Figure 6 Changes of ferroptosis biomarkers in the hippocampi of CUMS-exposed mice.

Abbreviations: CUMS, chronic unpredictable mild stress; GPX4, glutathione peroxidase 4; ACSL4, long-chain acyl-CoA synthetase 4; COX2, cyclo-oxygen-ase 2; FTH1, ferritin heavy chain 1.

Notes: (A) Representative micrographs of Simon Western Blot Analysis for GPX4; (B) the mRNA results of GPX4 (n = 6); (C) the protein results of GPX4 (n = 6); (D) the mRNA results of ACSL4 (n = 6); (E) the mRNA results of COX2 (n = 6); (F) the mRNA results of FTH1 (n = 6). Data were expressed as means ± SEM, ΔP < 0.05, ΔΔp < 0.01 versus the control group; *p < 0.05, **p < 0.01 versus the CUMS group.

To further verify the process of GPX4-related ferroptosis in CUMS-exposed mice, the Iron Assay kit was used to determine total iron and ferrous content in the hippocampus. Figure 7 showed that total iron and ferrous content in the hippocampi of CUMS group mice obviously increased compared with that of the control group (p < 0.05 and p < 0.01, respectively). Furthermore, the treatment of Xiaoyaosan or fluoxetine could remarkably reverse the changes of hippocampal total iron and ferrous content (p < 0.05 and p < 0.01, respectively).

Figure 7 Total iron and ferrous content in the hippocampi of CUMS-exposed mice.

Abbreviation: CUMS, chronic unpredictable mild stress.

Notes: (A) The concentrations of total Fe (n = 6); (B) the concentrations of Fe2+ (n = 6). Data were expressed as means ± SEM, ΔΔp < 0.01 versus the control group; **p < 0.01 versus the CUMS group.

Xiaoyaosan Regulated the Expressions of PEBP1 and ERK1/2 in the Hippocampi of CUMS-Exposed Mice

The expressions of PEBP1 and ERK1/2 were observed to further explore the possible mechanism between ferroptosis and depression. As shown in Figure 8, the mRNA and protein expression levels of PEBP1 were significantly up-regulated in the hippocampi of CUMS-exposed mice (p < 0.05 and p < 0.01, respectively), whereas the expression level of t-ERK1/2 significantly decreased (p < 0.01). The mice in the Xiaoyaosan group and fluoxetine group showed a significant increase in the levels of PEBP1 and t-ERK1/2 (p < 0.05 and p < 0.01, respectively). The CUMS modeling also decreased the level of p-ERK1/2 (p < 0.01). Moreover, the administration of Xiaoyaosan and fluoxetine noticeably increased the expression of p-ERK1/2 (both p < 0.01). Statistics also showed that the ratio of p-ERK1/2 to t-ERK1/2 in the hippocampi of CUMS group mice was higher than that of the control group (p < 0.01), while the ratio of the two treatment groups decreased significantly (p < 0.01).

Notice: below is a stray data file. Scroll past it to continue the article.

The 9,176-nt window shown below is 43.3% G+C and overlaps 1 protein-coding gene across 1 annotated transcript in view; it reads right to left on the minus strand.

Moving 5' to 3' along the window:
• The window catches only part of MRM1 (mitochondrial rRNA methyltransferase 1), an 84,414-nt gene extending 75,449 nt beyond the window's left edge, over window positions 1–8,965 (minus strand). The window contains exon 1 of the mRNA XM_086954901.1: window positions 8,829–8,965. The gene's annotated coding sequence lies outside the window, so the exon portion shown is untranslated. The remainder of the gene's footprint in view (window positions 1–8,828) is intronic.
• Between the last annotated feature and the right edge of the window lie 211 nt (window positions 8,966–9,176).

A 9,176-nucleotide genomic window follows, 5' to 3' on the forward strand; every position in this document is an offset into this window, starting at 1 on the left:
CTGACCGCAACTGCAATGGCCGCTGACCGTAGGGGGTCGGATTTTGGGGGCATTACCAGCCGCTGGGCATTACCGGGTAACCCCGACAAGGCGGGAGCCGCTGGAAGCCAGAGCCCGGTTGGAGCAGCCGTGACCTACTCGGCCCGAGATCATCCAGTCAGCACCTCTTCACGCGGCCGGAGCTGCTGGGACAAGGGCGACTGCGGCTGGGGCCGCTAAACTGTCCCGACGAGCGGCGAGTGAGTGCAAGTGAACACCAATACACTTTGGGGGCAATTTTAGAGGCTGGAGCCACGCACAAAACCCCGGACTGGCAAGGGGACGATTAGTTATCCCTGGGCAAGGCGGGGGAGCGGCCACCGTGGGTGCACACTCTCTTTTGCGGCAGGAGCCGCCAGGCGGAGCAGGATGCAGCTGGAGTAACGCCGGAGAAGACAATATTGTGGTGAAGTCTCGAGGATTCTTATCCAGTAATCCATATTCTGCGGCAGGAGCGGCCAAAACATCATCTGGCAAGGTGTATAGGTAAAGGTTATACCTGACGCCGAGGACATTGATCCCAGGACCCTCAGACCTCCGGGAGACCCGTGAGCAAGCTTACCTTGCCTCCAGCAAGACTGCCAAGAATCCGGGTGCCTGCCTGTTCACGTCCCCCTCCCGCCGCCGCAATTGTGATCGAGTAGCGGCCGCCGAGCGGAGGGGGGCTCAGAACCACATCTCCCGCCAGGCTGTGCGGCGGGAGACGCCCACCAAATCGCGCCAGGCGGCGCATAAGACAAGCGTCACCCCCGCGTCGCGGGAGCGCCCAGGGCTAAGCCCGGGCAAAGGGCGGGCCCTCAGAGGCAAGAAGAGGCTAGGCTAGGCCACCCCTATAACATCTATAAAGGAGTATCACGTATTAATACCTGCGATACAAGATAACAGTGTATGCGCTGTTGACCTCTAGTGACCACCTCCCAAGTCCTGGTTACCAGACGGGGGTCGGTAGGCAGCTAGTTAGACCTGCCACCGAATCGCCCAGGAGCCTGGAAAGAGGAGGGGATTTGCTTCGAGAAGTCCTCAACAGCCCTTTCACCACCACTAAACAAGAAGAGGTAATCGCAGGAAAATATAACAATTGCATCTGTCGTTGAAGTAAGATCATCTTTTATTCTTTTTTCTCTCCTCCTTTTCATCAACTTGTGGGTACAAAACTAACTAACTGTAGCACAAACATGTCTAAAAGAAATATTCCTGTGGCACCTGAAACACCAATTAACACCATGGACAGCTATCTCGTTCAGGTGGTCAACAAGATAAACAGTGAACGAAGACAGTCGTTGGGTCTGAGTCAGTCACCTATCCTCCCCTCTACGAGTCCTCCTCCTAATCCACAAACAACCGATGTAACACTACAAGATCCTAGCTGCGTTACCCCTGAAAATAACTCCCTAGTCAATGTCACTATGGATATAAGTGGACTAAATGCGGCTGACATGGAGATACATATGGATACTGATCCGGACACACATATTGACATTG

Figure 8 Expressions of PEBP1, t-ERK1/2 and p-ERK1/2 in the hippocampi of CUMS-exposed mice.

Abbreviations: CUMS, chronic unpredictable mild stress; PEBP1, phoshaptidylethanolamine binding protein 1; ERK, extracellular regulated protein kinases.

Notes: (A) Representative micrographs of Simon Western Blot Analysis for PEBP1, t-ERK1/2 and p-ERK1/2; (B) the mRNA results of PEBP1 (n = 6); (C) the protein results of PEBP1 (n = 6); (D) the mRNA results of ERK; (E) the protein results of t-ERK1/2 (n = 6); (F) the protein results of p-ERK1/2 (n = 6); (G) the ratio of p-ERK1/2 to t-ERK1/2 results (n = 6). Data were expressed as means ± SEM, Δp < 0.05, ΔΔp < 0.01 versus the control group; *p < 0.05, **p < 0.01 versus the CUMS group.

Xiaoyaosan Ameliorated the Function of Neuroglial Cells in the Hippocampi of CUMS-Exposed Mice

To test the functions of astrocytes and microglia in the hippocampi of CUMS-exposed mice, the expressions of GFAP and IBA1 were identified. As shown in Figure 9, the mRNA and protein expressions of GFAP of CUMS-exposed mice were significantly reduced when compared to the control group (p < 0.05), while the mRNA and protein levels of GFAP were noticeably increased by treatment with Xiaoyaosan and fluoxetine (p < 0.05 and p < 0.01, respectively). The qRT-PCR and Western blot data also demonstrated the high level of IBA1 in the hippocampi of mice in the CUMS group compared with that of the control group mice (p < 0.05 and p < 0.01, respectively), and Xiaoyaosan or fluoxetine could significantly reverse the CUMS-induced IBA1 changes as compared to CUMS group (p < 0.05 and p < 0.01, respectively).

Figure 9 Expressions of GFAP and IBA1 in the hippocampi of CUMS-exposed mice.

Abbreviations: CUMS, chronic unpredictable mild stress; IBA1, ionic calcium junction protein molecule 1; GFAP, glial fibrillary acidic protein.

Notes: (A) Representative micrographs of Simon Western Blot Analysis for GFAP and IBA1; (B) the mRNA results of GFAP (n = 6); (C) the protein results of GFAP (n = 6); (D) the mRNA results of IBA1 (n = 6); (E) the protein results of IBA1 (n = 6). Data were expressed as means ± SEM, Δp < 0.05, ΔΔp < 0.01 versus the control group; *p < 0.05, **p < 0.01 versus the CUMS group.


Our findings revealed that ferroptosis could be involved in CUMS-induced depression, and further explained the underlying mechanism of ferroptosis in stress depression. It was further found that the antidepressant mechanism of Xiaoyaosan might be related to the improvement of ferroptosis associated with PEBP1-GPX4 related to ferroptosis. It can regulate the expressions of PEBP1, ERK1/2, GPX4, FTH1, ACSL4 and COX2, and improve the function of astrocytes and microglia in the hippocampi of CUMS model mice.